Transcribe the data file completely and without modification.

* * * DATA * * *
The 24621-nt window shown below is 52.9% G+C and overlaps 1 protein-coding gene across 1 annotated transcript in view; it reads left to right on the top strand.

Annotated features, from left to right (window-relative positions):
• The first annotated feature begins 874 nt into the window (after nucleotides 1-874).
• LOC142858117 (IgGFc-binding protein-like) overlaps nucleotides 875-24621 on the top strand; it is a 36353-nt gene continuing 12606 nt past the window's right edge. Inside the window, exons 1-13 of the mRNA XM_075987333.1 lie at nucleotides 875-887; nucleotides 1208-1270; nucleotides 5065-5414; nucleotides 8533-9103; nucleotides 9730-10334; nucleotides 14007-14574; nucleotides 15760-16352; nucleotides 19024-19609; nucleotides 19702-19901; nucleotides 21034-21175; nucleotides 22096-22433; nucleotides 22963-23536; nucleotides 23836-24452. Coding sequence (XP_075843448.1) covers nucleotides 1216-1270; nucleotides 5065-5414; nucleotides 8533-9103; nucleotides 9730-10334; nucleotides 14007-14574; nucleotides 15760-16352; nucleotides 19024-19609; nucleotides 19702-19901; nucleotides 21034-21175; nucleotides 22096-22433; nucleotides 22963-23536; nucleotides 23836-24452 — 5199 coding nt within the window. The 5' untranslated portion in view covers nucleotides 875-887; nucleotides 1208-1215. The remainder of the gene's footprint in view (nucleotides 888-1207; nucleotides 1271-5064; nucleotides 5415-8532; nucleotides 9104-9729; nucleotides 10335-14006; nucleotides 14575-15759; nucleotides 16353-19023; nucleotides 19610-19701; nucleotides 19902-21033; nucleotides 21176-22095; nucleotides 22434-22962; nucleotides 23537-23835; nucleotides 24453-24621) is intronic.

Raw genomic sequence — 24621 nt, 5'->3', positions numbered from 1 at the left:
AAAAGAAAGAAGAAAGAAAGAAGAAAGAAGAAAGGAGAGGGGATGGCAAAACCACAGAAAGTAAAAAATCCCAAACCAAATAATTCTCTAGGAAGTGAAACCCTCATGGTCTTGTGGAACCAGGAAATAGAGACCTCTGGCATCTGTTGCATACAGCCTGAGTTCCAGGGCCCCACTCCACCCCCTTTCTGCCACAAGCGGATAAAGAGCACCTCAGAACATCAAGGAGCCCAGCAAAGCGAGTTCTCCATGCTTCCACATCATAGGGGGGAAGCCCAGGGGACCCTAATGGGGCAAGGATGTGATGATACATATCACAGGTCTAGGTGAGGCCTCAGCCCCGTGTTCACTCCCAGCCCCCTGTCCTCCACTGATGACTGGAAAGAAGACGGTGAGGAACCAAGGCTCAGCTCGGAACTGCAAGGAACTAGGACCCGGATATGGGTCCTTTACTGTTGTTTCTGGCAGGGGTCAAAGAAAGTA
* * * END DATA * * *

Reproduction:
The 24621-nt window shown below is 52.9% G+C and overlaps 1 protein-coding gene across 1 annotated transcript in view; it reads left to right on the top strand.

Annotated features, from left to right (window-relative positions):
• The first annotated feature begins 874 nt into the window (after nucleotides 1-874).
• LOC142858117 (IgGFc-binding protein-like) overlaps nucleotides 875-24621 on the top strand; it is a 36353-nt gene continuing 12606 nt past the window's right edge. Inside the window, exons 1-13 of the mRNA XM_075987333.1 lie at nucleotides 875-887; nucleotides 1208-1270; nucleotides 5065-5414; nucleotides 8533-9103; nucleotides 9730-10334; nucleotides 14007-14574; nucleotides 15760-16352; nucleotides 19024-19609; nucleotides 19702-19901; nucleotides 21034-21175; nucleotides 22096-22433; nucleotides 22963-23536; nucleotides 23836-24452. Coding sequence (XP_075843448.1) covers nucleotides 1216-1270; nucleotides 5065-5414; nucleotides 8533-9103; nucleotides 9730-10334; nucleotides 14007-14574; nucleotides 15760-16352; nucleotides 19024-19609; nucleotides 19702-19901; nucleotides 21034-21175; nucleotides 22096-22433; nucleotides 22963-23536; nucleotides 23836-24452 — 5199 coding nt within the window. The 5' untranslated portion in view covers nucleotides 875-887; nucleotides 1208-1215. The remainder of the gene's footprint in view (nucleotides 888-1207; nucleotides 1271-5064; nucleotides 5415-8532; nucleotides 9104-9729; nucleotides 10335-14006; nucleotides 14575-15759; nucleotides 16353-19023; nucleotides 19610-19701; nucleotides 19902-21033; nucleotides 21176-22095; nucleotides 22434-22962; nucleotides 23537-23835; nucleotides 24453-24621) is intronic.

Raw genomic sequence — 24621 nt, 5'->3', positions numbered from 1 at the left:
AAAAGAAAGAAGAAAGAAAGAAGAAAGAAGAAAGGAGAGGGGATGGCAAAACCACAGAAAGTAAAAAATCCCAAACCAAATAATTCTCTAGGAAGTGAAACCCTCATGGTCTTGTGGAACCAGGAAATAGAGACCTCTGGCATCTGTTGCATACAGCCTGAGTTCCAGGGCCCCACTCCACCCCCTTTCTGCCACAAGCGGATAAAGAGCACCTCAGAACATCAAGGAGCCCAGCAAAGCGAGTTCTCCATGCTTCCACATCATAGGGGGGAAGCCCAGGGGACCCTAATGGGGCAAGGATGTGATGATACATATCACAGGTCTAGGTGAGGCCTCAGCCCCGTGTTCACTCCCAGCCCCCTGTCCTCCACTGATGACTGGAAAGAAGACGGTGAGGAACCAAGGCTCAGCTCGGAACTGCAAGGAACTAGGACCCGGATATGGGTCCTTTACTGTTGTTTCTGGCAGGGGTCAAAGAAAGTA